Sitting at their laptops and flicking through Facebook news feeds, nearly 689,000 unsuspecting members of the public were part of a psychological experiment in 2012. It recently emerged that Facebook used their site to alter which emotional expressions users were exposed to via their news feed. The results give us an insight into the importance of social media in correlation to our state of mood and how to improve it.
The research was performed in collaboration with Cornell University and the University of California, San Francisco, to find out if ‘exposure to emotions led people to change their own posting behaviours.’ Researchers analysed 3 million posts over one week in January 2012 and played with the flow of content from comments, videos, pictures and web links posted by other people.
Usually, the content on a Facebook news feed is determined by the content a user will find most relevant and engaging. In this instance, the posts were categorised to be positive from a word counting software called Linguistic Inquiry and Word Count and were then listed in news feeds accordingly.
The study concluded that users who had more uplifting stories in their news feed were more likely to write productive posts and vice versa. This research supports the theory that emotions expressed by others on Facebook influence our own emotions and this was the first study conducted on a big social media scale. It supports the idea that having motivational, inspiring and forward-thinking influences around you, even on something as simple as Facebook, will help you have a better perspective on a lot of life issues.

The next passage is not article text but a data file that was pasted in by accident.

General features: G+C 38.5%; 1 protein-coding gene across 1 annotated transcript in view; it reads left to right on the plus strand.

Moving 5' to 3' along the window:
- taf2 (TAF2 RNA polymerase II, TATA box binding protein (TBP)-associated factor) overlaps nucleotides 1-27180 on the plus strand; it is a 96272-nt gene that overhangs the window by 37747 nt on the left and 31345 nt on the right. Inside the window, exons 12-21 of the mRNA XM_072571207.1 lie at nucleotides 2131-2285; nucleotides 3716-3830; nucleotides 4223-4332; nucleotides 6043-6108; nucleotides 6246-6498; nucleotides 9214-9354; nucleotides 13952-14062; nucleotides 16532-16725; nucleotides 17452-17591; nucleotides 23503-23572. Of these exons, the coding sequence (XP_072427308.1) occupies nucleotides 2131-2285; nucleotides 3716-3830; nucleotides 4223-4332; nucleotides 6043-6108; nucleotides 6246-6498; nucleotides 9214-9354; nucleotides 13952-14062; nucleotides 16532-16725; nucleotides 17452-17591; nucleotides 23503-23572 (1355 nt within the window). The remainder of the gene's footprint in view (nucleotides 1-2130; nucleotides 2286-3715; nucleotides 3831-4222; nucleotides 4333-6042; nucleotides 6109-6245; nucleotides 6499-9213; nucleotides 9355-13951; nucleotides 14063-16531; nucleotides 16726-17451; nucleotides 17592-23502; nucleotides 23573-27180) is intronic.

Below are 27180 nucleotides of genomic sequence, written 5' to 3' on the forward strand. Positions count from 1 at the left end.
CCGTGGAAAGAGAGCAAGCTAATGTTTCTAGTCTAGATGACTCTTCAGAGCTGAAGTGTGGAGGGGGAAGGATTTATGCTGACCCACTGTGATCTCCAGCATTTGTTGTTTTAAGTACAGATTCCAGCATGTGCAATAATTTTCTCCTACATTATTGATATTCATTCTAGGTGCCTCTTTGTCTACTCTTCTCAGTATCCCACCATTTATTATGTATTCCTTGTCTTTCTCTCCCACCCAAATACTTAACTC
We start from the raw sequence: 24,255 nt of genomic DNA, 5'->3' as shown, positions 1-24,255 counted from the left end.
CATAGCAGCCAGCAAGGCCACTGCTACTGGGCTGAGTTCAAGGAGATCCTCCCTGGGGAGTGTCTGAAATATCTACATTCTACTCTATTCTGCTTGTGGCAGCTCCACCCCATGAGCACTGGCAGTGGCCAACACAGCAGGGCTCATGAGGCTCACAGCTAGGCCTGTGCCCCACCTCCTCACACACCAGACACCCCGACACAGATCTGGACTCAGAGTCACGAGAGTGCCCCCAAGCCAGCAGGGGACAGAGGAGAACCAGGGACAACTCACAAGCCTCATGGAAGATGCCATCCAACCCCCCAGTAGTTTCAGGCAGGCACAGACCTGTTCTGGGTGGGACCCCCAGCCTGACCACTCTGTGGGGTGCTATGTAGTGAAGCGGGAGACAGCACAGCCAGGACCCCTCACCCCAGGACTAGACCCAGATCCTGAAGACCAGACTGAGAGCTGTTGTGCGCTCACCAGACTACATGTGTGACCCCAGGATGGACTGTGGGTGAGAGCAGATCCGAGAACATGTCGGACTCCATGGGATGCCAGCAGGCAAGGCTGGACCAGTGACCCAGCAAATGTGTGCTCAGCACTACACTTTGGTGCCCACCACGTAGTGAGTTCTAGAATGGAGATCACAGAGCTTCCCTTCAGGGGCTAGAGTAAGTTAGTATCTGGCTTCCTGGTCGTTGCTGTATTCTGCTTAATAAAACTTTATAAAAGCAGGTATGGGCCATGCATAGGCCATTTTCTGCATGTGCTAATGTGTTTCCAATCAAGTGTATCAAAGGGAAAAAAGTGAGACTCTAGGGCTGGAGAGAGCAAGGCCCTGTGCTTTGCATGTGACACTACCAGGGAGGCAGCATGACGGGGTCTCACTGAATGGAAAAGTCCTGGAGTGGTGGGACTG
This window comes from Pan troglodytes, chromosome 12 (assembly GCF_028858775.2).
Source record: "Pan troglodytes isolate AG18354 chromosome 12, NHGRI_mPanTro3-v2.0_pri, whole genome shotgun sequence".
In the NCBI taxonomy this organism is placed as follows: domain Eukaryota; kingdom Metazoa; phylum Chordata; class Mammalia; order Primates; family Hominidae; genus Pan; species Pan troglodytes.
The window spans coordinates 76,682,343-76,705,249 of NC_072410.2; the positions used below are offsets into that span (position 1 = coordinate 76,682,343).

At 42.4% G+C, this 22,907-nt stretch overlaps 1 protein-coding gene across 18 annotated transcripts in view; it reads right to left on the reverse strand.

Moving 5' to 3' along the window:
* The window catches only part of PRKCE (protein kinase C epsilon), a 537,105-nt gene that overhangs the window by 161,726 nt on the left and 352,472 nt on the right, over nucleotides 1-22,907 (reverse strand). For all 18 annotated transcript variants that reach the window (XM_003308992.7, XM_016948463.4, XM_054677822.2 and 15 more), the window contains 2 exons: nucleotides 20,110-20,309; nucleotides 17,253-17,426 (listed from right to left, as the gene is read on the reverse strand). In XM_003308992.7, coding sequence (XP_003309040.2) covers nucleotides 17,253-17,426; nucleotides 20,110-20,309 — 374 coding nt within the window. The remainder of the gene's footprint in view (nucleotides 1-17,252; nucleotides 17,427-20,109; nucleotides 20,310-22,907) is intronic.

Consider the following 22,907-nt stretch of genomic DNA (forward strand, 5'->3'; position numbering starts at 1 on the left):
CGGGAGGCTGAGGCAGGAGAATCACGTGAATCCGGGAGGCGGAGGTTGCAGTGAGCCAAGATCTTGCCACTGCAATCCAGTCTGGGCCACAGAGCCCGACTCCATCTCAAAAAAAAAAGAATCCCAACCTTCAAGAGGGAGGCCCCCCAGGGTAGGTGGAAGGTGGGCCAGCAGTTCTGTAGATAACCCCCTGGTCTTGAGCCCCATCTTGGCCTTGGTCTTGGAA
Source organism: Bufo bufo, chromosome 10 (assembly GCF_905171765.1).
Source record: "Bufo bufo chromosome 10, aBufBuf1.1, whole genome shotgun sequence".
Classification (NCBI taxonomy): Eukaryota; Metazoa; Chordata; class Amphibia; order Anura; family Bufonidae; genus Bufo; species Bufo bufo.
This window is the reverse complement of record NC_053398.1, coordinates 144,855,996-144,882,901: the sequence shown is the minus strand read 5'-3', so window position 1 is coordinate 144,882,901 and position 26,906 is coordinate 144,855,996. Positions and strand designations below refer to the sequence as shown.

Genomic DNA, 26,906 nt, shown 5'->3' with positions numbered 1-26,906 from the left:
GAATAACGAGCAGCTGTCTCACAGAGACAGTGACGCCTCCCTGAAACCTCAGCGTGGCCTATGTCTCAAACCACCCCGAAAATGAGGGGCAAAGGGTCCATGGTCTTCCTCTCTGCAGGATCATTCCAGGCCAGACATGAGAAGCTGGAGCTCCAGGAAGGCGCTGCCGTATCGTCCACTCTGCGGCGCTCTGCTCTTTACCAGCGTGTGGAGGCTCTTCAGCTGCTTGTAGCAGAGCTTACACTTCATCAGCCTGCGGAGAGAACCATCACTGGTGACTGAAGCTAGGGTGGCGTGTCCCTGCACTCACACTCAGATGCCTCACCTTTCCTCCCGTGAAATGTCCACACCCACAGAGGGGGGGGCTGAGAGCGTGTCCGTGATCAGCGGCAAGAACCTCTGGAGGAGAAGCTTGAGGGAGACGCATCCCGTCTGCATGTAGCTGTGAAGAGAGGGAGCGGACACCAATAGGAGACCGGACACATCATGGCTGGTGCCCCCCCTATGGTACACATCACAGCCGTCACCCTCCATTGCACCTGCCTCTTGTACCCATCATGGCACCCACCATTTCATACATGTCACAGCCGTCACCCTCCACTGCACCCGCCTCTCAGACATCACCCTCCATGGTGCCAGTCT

It also suggests that the observation of other people’s experiences leads to us having the same reaction. Previous assumptions were that this would have the opposite effect. Using Facebook to surround yourself with friends, inspirations and role models can help add support. This is particularly useful for health and fitness goals.
Commenting on the study, Adam Kramer of Facebook, who co-authored the report on the research, said: “We felt that it was important to investigate the common issue that seeing friends post content leads to alterations in others emotional state.”
Although there has been some debate to the privacy and rights of users who unknowingly took part in the study; Facebook said that the only data collected was the relevant information and that none of the data used was associated with a specific person’s Facebook account.
The researchers also state that the use of the monitoring software was consistent with Facebook’s data use policy, which all users agree to prior to creating an account on the site and constitutes informed consent for the purposes of this research.
Data scientists and user experience researchers at companies like Facebook, Twitter and Google routinely run thousands of experiments a day, all of which involve random assignment of users to different conditions. How else would you get the pop-ups offering you ‘items you may like’?
How can social media platforms improve our health and outlook on life?